President Obama is going to pick a nominee to fill Justice Antonin Scalia’s empty Supreme Court seat, even if the Republican-controlled Senate will probably refuse to confirm a potential replacement until after the November election. Despite that stalemate, according to a recent report by NPR, Obama has already started meeting with potential jurists.
Chief Judge Merrick Garland of the U.S. Court of Appeals for the District of Columbia; Judge Sri Srinivasan, of the same court; Judge Paul Watford, of the 9th Circuit Court of Appeals based in San Francisco; Judge Jane Kelly, of the 8th Circuit Court of Appeals based in St. Louis; and U.S. District Judge Ketanji Brown Jackson, who serves in Washington, D.C.
Garland, Srinivasan, and Watford are reportedly Obama’s top picks right now. Garland, whom Obama had considered for the job in 2010 before going with Elena Kagan, is considered a centrist — meaning there’s a (small) chance he will be palatable to some Republican senators. Garland was appointed to the D.C. circuit in 1995 by President Bill Clinton but wasn’t confirmed until 1997. (The delay, according to SCOTUSblog, had less to do with Garland’s ideology than the GOP’s general reluctance to fill that seat.) SCOTUSblog is also reporting that Republican senator Orrin Hatch had called Garland, at the time of his confirmation, “not only a fine nominee, but as good as Republicans can expect” from the Clinton administration. My, how times have changed. But Garland has his downsides, too: He’s a white dude, and he’s 63, which means he wouldn’t have the 35-year tenure most presidents hope for.
Srinivasan, who is Indian-American, was confirmed to the D.C. circuit in 2013 by a near-unanimous vote, and Watford, who is African-American, got Senate confirmation to his post in 2012 with nine Republican votes. The nomination of Srinivasan or Watford could give the Obama administration a little leverage, as Tom Goldstein at SCOTUSblog says, "to argue publicly that Republicans, by refusing to process the nomination, are blocking someone who is recognized to be qualified."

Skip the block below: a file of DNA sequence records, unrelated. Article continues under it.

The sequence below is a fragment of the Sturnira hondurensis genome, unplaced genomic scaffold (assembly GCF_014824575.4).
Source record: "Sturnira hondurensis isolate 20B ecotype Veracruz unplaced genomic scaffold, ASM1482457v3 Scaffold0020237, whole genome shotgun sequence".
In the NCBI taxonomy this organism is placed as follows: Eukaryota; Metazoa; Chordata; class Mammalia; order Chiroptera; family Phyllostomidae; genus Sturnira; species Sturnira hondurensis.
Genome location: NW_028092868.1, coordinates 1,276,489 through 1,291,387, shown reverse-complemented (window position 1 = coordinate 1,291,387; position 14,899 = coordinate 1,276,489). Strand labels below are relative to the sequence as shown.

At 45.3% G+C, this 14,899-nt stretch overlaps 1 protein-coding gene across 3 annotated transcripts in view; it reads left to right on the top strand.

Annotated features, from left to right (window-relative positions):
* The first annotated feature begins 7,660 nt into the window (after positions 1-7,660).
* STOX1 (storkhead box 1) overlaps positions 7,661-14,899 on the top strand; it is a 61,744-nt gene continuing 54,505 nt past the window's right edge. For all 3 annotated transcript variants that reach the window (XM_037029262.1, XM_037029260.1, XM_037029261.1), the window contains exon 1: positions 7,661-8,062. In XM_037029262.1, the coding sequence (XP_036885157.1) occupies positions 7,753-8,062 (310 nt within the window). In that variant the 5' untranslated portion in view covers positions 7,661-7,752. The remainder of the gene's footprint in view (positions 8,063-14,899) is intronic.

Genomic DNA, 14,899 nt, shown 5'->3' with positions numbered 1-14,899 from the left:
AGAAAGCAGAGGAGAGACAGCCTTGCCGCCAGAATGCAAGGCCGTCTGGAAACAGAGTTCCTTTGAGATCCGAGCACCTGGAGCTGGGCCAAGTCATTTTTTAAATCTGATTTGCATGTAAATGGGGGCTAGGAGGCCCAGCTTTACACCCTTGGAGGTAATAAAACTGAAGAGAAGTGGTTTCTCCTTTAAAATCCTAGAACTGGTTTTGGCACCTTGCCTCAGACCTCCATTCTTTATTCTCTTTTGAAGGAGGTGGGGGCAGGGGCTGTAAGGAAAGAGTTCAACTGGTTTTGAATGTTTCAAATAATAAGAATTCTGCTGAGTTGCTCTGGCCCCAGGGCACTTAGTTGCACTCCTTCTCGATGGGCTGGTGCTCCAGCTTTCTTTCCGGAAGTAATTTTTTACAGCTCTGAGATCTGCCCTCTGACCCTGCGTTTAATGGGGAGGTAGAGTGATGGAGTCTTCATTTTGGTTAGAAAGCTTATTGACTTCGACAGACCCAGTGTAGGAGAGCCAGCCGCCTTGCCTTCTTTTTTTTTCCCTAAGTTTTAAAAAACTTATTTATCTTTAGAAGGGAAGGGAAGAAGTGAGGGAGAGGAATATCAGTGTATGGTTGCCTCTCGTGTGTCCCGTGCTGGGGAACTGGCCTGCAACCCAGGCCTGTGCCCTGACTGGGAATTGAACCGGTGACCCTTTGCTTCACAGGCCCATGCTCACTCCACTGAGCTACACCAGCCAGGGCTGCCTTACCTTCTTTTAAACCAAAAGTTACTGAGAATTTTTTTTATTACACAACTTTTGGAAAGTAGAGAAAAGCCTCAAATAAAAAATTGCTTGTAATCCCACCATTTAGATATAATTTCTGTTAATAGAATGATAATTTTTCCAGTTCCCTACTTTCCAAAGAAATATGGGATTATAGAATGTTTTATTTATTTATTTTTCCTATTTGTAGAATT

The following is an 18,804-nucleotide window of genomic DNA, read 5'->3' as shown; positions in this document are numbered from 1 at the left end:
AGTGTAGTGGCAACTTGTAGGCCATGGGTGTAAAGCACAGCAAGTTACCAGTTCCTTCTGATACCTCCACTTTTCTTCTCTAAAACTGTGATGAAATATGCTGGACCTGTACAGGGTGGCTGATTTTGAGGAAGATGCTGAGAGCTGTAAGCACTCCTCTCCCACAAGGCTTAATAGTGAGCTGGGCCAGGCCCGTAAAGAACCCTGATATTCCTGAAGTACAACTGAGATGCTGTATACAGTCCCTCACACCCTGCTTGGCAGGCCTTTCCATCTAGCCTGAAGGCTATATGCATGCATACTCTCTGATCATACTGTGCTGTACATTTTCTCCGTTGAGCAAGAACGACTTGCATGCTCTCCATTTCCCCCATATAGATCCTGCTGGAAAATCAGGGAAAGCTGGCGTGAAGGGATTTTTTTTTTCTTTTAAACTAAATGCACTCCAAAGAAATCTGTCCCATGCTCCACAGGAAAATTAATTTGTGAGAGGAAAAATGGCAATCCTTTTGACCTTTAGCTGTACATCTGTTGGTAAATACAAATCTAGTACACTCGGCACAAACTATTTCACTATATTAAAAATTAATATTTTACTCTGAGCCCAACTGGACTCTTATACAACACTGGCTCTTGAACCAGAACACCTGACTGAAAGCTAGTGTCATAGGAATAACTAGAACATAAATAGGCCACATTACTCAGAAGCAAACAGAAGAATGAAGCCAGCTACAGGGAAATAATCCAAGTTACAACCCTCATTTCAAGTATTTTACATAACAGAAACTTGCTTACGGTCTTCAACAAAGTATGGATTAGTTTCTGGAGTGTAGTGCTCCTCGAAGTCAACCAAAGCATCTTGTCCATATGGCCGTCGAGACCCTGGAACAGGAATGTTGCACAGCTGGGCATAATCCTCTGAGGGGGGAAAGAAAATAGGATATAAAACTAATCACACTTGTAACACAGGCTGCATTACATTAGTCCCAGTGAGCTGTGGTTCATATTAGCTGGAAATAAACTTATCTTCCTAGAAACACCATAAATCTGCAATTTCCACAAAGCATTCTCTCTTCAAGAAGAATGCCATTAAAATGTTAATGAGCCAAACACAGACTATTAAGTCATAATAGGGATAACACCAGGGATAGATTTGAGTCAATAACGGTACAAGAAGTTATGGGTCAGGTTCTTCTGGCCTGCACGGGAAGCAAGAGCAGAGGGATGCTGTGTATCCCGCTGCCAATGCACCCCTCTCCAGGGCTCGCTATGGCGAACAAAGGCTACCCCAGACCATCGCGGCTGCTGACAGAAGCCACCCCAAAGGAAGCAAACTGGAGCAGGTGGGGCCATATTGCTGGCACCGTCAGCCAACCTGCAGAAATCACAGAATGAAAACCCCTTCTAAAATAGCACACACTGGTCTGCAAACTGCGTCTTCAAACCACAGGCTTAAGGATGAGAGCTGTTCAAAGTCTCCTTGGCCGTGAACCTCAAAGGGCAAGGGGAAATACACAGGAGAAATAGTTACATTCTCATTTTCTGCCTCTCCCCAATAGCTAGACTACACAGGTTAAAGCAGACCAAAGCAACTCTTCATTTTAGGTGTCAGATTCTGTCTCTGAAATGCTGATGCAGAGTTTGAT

Two women round out the list. Judge Jane Kelly, a former public defender before being named an appeals-court judge in 2013, also had bipartisan support, including that of her home state’s GOP senator Chuck Grassley, who also happens to be the chair of the Judiciary Committee that should be holding hearings on Supreme Court nominees. Democrats are hoping that a Kelly nomination might make Grassley — and in turn, his fellow GOP colleagues — more flexible on the no-hearings-whatsoever position.
Ketanji Brown Jackson, the last potential nominee, has a tougher path to the nomination as a district judge, all other political antics aside. But if she somehow got through Republican obstruction and was appointed to the Supreme Court, she’d be the first black woman to ever serve as justice. According to the AP, it would also be the first time in history four women (joined by Kagan, Sotomayor, and RGB) would sit on the Court at one time. Attorney General Loretta Lynch, who had also reportedly been on the short list, announced on Tuesday that she didn’t want to be considered to fill Scalia’s empty seat.
But no matter whom Obama vets and picks, he’s still up against a Republican blockade. Senate Minority Leader Harry Reid criticized the GOP again this week, saying that its senators are falling in line with Trump, perhaps hoping that if he says the name of the Establishment’s most-feared candidate enough maybe they’ll budge. At least Republicans now seem to be open to talking about talking about a nominee: Senator Grassley said the Senate Judiciary Committee will debate Thursday about whether it should have those hearings — though it’s unclear if the battle lines have actually shifted. Last week, Obama invited the Republican and Democratic Senate leadership to the White House to talk about maybe cooling it with the obstructionism, but they ended up talking about basketball and got pretty much nowhere.